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Employers have critical role in stopping human trafficking

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January 10, 2020
By Todd Humber

A Holiday Inn Express in Surrey, B.C. Hotels are often on the front lines of human trafficking, particularly prostitution. Photo: Google Streetview

Human trafficking is a major issue in Canada, and employers have a critical role in stopping it.

Talent Canada recently posted a story about a call from law enforcement officials in Florida who are asking workers — particularly in the hospitality industry — to be alert.

This year, the Super Bowl is being held in Miami and major events like this tend to be magnets for criminals who traffic people, particularly young women forced into sex work.

But the problem isn’t just limited to major sporting events. Professional conferences also tend to attract traffickers and there is a market in just about any  city, thanks to the Internet and the ease of posting ads online.


Spotting the problem

 Hotels are on the front line of this battleground, and are in one of the best positions to stop it. Many traffickers use hotel rooms and there are some obvious warning signs to look out for, including:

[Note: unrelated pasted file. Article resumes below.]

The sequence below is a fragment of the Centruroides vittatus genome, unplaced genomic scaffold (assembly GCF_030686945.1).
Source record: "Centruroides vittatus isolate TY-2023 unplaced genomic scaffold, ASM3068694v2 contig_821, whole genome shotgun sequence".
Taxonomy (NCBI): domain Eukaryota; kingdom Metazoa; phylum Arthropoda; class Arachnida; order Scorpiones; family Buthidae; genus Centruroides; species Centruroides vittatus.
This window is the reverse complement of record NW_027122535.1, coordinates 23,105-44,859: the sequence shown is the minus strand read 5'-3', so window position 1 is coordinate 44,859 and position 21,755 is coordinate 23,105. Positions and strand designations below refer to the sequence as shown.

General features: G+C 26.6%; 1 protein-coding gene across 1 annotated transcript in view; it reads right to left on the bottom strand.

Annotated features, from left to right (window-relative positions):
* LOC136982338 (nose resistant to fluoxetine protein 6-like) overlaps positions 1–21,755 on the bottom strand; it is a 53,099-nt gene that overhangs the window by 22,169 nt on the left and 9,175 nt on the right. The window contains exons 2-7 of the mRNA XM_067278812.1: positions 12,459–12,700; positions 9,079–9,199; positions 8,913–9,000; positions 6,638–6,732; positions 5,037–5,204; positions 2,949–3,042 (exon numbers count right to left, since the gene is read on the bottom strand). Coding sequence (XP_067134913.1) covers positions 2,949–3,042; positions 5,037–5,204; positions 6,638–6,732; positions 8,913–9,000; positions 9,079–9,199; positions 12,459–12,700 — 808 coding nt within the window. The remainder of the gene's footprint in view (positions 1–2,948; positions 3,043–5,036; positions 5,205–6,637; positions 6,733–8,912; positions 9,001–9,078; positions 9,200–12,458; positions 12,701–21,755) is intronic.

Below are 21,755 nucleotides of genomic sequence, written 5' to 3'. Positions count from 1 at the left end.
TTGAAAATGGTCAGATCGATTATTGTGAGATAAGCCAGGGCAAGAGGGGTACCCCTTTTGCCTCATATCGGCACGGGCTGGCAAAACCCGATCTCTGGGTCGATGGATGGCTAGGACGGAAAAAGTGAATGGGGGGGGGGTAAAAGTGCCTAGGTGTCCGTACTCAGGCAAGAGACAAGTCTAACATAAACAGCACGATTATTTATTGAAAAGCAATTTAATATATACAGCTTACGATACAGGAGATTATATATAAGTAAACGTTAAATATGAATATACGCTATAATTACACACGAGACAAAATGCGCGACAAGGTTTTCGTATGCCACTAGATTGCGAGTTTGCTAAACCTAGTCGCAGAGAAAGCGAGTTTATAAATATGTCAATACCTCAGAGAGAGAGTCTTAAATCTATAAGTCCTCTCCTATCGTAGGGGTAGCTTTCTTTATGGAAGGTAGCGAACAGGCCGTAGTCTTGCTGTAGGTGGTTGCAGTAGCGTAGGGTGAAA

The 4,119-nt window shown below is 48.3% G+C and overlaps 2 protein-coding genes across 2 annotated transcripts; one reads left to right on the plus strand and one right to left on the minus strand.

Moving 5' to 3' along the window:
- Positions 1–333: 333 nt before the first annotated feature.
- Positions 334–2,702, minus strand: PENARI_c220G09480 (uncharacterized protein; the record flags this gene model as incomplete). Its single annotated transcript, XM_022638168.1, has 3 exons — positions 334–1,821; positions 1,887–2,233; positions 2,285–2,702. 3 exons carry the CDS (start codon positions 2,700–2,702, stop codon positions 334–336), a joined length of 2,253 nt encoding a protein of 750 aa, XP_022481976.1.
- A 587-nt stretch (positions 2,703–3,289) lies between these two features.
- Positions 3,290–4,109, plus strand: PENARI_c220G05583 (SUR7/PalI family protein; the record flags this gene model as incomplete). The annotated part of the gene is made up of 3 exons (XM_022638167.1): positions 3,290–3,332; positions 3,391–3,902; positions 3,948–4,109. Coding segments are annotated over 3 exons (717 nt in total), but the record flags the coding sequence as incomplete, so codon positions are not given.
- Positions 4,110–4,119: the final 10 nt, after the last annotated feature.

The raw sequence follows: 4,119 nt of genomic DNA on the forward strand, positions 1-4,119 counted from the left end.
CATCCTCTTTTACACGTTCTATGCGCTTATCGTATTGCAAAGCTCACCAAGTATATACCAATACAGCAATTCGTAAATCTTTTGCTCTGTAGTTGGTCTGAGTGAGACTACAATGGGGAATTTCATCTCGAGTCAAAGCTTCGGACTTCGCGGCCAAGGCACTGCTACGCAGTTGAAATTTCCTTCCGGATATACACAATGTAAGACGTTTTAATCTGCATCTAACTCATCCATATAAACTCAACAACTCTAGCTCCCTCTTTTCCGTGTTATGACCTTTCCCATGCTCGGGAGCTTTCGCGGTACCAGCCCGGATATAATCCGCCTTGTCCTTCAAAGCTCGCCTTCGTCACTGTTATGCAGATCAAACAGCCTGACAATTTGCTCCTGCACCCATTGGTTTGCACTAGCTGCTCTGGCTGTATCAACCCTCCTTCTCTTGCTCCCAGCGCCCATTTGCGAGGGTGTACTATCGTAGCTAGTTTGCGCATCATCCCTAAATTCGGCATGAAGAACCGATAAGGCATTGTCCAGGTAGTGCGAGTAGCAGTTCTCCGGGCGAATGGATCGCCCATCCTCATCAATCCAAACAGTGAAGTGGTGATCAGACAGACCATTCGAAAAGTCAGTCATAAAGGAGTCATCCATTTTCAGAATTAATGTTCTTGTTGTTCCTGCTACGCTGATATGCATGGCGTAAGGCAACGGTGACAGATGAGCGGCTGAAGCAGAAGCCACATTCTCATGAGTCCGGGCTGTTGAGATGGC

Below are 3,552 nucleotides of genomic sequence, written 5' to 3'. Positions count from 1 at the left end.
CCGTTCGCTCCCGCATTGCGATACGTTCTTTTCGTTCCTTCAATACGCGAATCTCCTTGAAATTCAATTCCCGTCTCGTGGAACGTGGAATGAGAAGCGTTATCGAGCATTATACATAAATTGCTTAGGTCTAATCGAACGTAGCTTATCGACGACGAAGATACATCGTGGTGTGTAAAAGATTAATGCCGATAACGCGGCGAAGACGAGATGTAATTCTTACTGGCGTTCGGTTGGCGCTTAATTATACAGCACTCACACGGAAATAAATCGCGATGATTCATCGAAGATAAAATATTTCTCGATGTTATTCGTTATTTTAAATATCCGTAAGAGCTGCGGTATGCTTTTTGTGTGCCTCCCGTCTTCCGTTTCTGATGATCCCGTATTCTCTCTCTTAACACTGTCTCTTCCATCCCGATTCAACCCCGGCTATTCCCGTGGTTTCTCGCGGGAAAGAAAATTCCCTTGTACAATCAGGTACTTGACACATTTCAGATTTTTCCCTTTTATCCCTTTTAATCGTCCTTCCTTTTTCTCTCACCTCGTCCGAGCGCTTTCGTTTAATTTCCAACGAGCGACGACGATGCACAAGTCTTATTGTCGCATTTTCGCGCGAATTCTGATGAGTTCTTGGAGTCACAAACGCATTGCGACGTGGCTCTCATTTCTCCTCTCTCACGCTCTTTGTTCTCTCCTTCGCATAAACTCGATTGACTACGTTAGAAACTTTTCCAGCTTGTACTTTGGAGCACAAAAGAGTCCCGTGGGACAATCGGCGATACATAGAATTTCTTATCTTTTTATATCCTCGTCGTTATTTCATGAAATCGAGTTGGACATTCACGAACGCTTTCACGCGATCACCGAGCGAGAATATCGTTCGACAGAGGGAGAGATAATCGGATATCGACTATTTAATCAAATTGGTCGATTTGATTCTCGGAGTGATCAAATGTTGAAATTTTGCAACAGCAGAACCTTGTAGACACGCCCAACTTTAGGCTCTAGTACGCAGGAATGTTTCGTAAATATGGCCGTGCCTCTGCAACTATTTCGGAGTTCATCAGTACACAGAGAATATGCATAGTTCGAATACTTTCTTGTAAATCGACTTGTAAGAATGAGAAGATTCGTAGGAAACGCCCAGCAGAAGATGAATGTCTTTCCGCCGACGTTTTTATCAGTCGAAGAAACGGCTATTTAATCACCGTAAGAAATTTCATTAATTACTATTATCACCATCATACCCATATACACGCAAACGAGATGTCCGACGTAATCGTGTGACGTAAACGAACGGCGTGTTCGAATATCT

• Men coming and going to one room without checking in, typically staying for anywhere from 30 minutes to one hour
  • Excessive requests for towels
  • Cash payments for the room
  • A room where a young women checks in but never leaves

Ride-sharing companies can also spot unusual behaviour — experts suggest drivers listen for unusual conversations or behaviours in their vehicles.

If you spot a problem

If you suspect something is wrong, call the police. They can do a wellness check.

But there are other resources you can turn to for help, such as the Canadian Human Trafficking Hotline. It’s a confidential service that connects “victims and survivors with local emergency, transition and/or long-term supports and services across the country, as well as connecting callers to law enforcement where appropriate,” according to its website.

You can also submit a tip through the website — www.canadianhumantraffickinghotline.ca — or by calling 1-833-900-1010. All tips are confidential.

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